Figures such as John Cotton (1585-1652), Thomas Hooker (1586-1647), Increase Mather (1639-1723), his son Cotton Mather (1663-1728) and Jonathan Edwards (1703-1758) were well-known for the power and effectiveness of their sermons.

Theological text by John Cotton, 1645

A sermon by Increase Mather, 1675

The writing of historical texts also acquired a central importance within the Puritan theocracy. This was a result of their typological approach to the study of the Bible. Believing that characters and event in the Old Testament were Types for characters and events in the New Testament (Anti-types), and convinced of their central importance in preparing the world for the end of time, they searched for anticipations of their own activities and accomplishments in both books of the Bible. This approach to history brought together biblical and secular events and served to justify the Puritans’ self-righteous concept of themselves as occupying a privileged place in God’s plan for nature and humanity.

Perhaps the best example of a “secular” Puritan history is William Bradford’s Of Plymouth Plantation (first published in 1856), which gives an account of the first Puritan colony on American soil with an eye to recording what Bradford hoped and believed would be a significant chapter in the journey toward the Day of Judgement and the ultimate victory of Puritan faith. One of the best-known works of “holy” history is Cotton Mather’s Magnalia Christi Americana (1702), which has been discussed so brilliantly by Sacvan Bercovitch in his crucial study, The Puritan Origins of the American Self (1975).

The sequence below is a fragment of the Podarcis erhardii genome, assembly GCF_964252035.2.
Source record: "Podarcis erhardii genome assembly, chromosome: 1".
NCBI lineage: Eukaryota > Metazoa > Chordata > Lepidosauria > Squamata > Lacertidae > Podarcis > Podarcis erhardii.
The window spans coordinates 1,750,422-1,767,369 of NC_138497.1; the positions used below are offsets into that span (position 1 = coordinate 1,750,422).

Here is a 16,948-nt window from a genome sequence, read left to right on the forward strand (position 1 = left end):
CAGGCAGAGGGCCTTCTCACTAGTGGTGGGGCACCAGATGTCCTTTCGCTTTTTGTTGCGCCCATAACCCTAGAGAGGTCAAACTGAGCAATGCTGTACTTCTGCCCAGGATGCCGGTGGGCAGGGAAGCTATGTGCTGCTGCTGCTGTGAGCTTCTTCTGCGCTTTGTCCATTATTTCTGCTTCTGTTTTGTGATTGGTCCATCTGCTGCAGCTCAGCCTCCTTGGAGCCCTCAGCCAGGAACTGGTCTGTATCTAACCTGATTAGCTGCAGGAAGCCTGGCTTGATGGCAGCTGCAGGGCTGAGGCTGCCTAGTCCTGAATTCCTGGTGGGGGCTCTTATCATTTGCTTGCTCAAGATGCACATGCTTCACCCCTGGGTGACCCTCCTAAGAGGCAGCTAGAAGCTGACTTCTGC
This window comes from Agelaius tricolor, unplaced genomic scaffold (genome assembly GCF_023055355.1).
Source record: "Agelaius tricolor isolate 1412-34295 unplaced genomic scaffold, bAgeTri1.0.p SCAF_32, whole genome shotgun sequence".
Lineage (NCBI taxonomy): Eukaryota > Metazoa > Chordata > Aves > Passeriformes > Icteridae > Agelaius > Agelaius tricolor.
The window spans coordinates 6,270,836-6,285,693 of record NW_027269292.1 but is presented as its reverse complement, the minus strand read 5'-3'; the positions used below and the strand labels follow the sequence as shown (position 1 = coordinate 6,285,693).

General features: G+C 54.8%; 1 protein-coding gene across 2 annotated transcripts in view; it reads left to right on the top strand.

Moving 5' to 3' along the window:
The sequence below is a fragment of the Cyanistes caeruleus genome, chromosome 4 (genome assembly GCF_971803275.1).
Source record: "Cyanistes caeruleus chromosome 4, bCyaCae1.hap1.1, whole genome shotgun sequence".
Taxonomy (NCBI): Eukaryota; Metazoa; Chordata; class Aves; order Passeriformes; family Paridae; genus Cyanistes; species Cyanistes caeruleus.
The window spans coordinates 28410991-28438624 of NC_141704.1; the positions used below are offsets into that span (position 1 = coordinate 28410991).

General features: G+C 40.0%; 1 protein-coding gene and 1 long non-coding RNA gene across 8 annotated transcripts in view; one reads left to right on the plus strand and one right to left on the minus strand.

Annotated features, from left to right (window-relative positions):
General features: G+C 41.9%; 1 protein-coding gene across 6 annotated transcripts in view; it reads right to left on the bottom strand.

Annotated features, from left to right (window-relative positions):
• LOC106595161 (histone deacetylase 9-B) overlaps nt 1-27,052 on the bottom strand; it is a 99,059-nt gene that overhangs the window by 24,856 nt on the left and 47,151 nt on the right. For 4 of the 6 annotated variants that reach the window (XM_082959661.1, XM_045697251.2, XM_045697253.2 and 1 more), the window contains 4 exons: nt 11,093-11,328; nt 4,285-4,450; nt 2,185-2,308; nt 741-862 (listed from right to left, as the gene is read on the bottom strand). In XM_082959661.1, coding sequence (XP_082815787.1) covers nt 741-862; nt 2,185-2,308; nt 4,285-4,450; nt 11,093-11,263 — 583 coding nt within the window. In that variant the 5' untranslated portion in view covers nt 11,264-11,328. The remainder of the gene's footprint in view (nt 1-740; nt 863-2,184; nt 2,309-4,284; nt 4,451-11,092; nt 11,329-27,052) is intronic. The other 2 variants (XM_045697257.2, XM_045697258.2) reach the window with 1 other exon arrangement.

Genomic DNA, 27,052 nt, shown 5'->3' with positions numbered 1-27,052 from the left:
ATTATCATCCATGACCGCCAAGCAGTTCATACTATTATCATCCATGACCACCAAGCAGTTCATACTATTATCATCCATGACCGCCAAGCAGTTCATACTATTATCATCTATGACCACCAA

Poetry played only a small part in the life of the Puritan colonies in America. Most Puritan poetry was, of course, religious in nature. And even that poetry that wasn’t written primarily with religious intentions – poems concerning local and regional events, everyday domestic experiences in an agricultural society in a new land, and personal issues – was almost inevitably tinged at the same time by the Puritan requirement never to lose sight of God and His ways. The Bible, of course, was the central focus of almost all Puritan poetry, providing the fundamental source of subject matter, ideas and imagery, not to mention models of rhythm for the language. Virtually all poetry that was published had, by necessity, to lend itself to the Puritan task of combating Satan, purifying the world and glorifying God. Probably the most popular Puritan poet was Michael Wigglesworth (1631-1705), whose long religious poem “The Day of Doom” (1662) went through four editions in the 17th century and 6 in the 18th. However, it is undeniable that the more private and personal poems of Anne Bradstreet (c.1612-1672) and Edward Taylor (c.1645-1729) have much more interest for contemporary readers. For this reason we have chosen these two authors to represent the poetry of America during the Puritan period.


Autor:Paul Scott Derrick (University of Valencia)